One of the more annoying aspects of gaming journalism is that of the writer’s tendency towards sensationalism. Games are often either terrible, or amongst the greatest ever to be developed, and that just isn’t how it can work. Many games are mediocre, or have aspects which are amazing or terrible, mechanics which may be implemented well, but are an awful idea, or feel ill-fitting in the game, but in another title would be a great addition.
Fuse isn’t really an example of any of these varied possibilities. It is a four-player, third-person shooter with a heavy bias towards co-op play, but you can still play it single-player if you hate the rest of the species. And, hey, who could blame you? It’s good enough, in its own way, and a solid example of the genre, but it isn’t particularly memorable. I enjoyed it, to an extent, I felt it was the right length, the enemies were balanced and each of the playable characters were different enough to make it worth alternating between them for certain periods of the game, which is the main mechanic of the game, if I am being perfectly honest. At least, I hope that is what the developers had in mind because there really aren’t any others I can remember.
What did annoy me slightly was that each of the characters are supposed to fulfil a certain role, but every other character can perform the same things. I don’t mean, say, the abilities they receive from their skill tree, or their Fuse weaponry, they are different enough. But the characters don’t really seem so necessary. Izzy is the hacker, but everyone can hack terminals and keypads. Naya is the stealth operative, but anyone can just shoot down anything she would have to sneak past anyway. It feels as though they have attempted to make a game where swapping characters is paramount, but they could have opened up far more possibilities for gameplay had they given each character another, un-combat related, ability. If Dalton could use his shield to make his way through environmental hazards, if Naya could climb walls where no one else could, Izzy could hack and Kimble… well, no one really cares about Kimble.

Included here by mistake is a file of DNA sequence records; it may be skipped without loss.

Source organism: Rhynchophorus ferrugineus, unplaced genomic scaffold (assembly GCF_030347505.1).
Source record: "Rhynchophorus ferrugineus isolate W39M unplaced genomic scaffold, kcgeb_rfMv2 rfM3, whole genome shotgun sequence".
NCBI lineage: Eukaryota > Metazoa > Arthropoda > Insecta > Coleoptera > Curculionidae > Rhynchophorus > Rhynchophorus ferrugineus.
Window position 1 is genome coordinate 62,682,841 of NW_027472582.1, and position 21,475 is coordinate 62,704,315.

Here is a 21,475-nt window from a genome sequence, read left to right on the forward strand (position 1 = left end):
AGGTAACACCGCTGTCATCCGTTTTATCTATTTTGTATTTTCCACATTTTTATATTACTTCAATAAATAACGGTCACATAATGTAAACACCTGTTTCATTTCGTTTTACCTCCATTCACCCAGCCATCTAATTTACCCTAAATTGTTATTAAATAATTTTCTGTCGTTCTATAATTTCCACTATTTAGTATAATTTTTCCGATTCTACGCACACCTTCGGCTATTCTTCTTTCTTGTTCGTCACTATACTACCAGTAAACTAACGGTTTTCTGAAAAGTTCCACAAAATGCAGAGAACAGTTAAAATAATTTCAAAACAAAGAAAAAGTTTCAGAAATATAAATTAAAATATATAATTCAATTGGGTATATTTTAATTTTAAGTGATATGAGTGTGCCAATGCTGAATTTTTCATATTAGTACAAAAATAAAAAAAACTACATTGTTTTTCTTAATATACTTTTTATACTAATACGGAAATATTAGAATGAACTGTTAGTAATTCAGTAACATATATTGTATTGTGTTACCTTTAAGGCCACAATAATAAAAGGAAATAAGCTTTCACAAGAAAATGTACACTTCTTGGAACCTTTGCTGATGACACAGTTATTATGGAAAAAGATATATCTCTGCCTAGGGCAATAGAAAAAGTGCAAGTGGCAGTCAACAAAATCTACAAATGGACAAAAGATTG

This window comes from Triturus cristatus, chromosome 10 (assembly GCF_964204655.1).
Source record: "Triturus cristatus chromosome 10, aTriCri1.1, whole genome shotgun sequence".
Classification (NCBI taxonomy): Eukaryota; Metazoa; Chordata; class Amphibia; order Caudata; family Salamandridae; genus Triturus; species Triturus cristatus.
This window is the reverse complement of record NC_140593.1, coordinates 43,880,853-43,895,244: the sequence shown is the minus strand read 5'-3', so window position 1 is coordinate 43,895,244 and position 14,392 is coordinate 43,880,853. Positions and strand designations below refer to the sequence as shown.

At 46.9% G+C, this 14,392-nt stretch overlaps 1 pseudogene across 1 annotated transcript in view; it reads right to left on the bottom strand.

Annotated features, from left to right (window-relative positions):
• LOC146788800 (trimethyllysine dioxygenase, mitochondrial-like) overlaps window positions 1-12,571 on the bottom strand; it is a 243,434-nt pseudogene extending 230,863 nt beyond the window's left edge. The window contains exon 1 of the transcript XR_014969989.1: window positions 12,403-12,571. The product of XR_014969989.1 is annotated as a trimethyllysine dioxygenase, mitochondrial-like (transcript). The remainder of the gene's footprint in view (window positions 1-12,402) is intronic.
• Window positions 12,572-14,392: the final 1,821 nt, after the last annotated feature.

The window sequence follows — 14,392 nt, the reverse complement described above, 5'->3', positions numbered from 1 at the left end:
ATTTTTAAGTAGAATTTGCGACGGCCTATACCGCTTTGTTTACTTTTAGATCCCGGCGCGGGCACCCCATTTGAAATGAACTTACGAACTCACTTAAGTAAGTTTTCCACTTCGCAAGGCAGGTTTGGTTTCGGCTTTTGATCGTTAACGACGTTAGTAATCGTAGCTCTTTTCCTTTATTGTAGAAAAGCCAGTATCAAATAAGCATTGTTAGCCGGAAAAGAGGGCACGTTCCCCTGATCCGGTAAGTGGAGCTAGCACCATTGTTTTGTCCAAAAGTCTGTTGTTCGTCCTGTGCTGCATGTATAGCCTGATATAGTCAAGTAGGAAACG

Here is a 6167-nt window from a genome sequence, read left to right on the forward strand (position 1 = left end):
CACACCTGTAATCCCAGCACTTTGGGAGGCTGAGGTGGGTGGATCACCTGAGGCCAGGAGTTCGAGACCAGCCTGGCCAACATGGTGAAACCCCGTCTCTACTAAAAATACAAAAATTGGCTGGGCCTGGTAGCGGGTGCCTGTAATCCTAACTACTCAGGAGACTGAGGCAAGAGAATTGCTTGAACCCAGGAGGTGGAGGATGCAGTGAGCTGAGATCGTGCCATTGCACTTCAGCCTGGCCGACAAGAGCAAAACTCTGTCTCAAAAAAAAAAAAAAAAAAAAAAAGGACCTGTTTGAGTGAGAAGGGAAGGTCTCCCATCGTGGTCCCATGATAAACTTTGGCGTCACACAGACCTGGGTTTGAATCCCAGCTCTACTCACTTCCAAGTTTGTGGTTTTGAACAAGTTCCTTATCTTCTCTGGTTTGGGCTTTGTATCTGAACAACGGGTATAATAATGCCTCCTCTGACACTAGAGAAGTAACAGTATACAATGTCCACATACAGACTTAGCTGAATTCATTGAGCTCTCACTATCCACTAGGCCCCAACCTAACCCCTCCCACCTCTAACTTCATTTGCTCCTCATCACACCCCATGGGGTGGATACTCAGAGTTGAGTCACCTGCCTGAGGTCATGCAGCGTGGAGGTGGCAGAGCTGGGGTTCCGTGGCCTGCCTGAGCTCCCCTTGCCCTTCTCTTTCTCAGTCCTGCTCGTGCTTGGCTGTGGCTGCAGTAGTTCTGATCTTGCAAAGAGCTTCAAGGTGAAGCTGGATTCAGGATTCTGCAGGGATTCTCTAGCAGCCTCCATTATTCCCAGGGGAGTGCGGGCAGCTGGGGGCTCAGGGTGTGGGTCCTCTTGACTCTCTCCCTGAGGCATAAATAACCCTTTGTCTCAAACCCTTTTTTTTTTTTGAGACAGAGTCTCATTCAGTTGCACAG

And no, that isn’t racist; he’s just a dull, dull character who happens to own a badass crossbow.
The game was good enough. The graphics were good, the gameplay was solid, if a little stale at this point, and with other players it became quite enjoyable, for a time. The narrative was forgettable, something about a new kind of nuke or something; I wasn’t really paying that much attention. The environments shift between a snowy mountain, an underwater facility and a lush jungle setting, and the final mission takes place in space so, you know, there’s that. I feel as though they could have made space more interesting than it was, the gravity only failing at one point and, even then, they just switched on their ‘mag-boots’, which enabled them to stick to the floor, but also to climb and roll as they would on earth, which was a little odd.
I’d recommend giving Fuse a try, even if only once, because it is such a solid example of the genre. I’m still kind of hesitant to use the word ‘good’, but I enjoyed my first playthrough. I can’t see it inspiring a hardcore following like such series’ as Gears, Elder Scrolls or CoD, but it does set itself up for a sequel, in a way I found almost offensive in its blatancy. It seems as though the writers decided that we would be attached to these characters so quickly, and should think of them as Humanity’s Last Hope against the, I don’t know, the Order of the Illuminati or whoever were the actual antagonists, when in actual fact they are just four over-paid mercenaries with attitude.
And, as usual, saying a character has ‘tude isn’t really a compliment.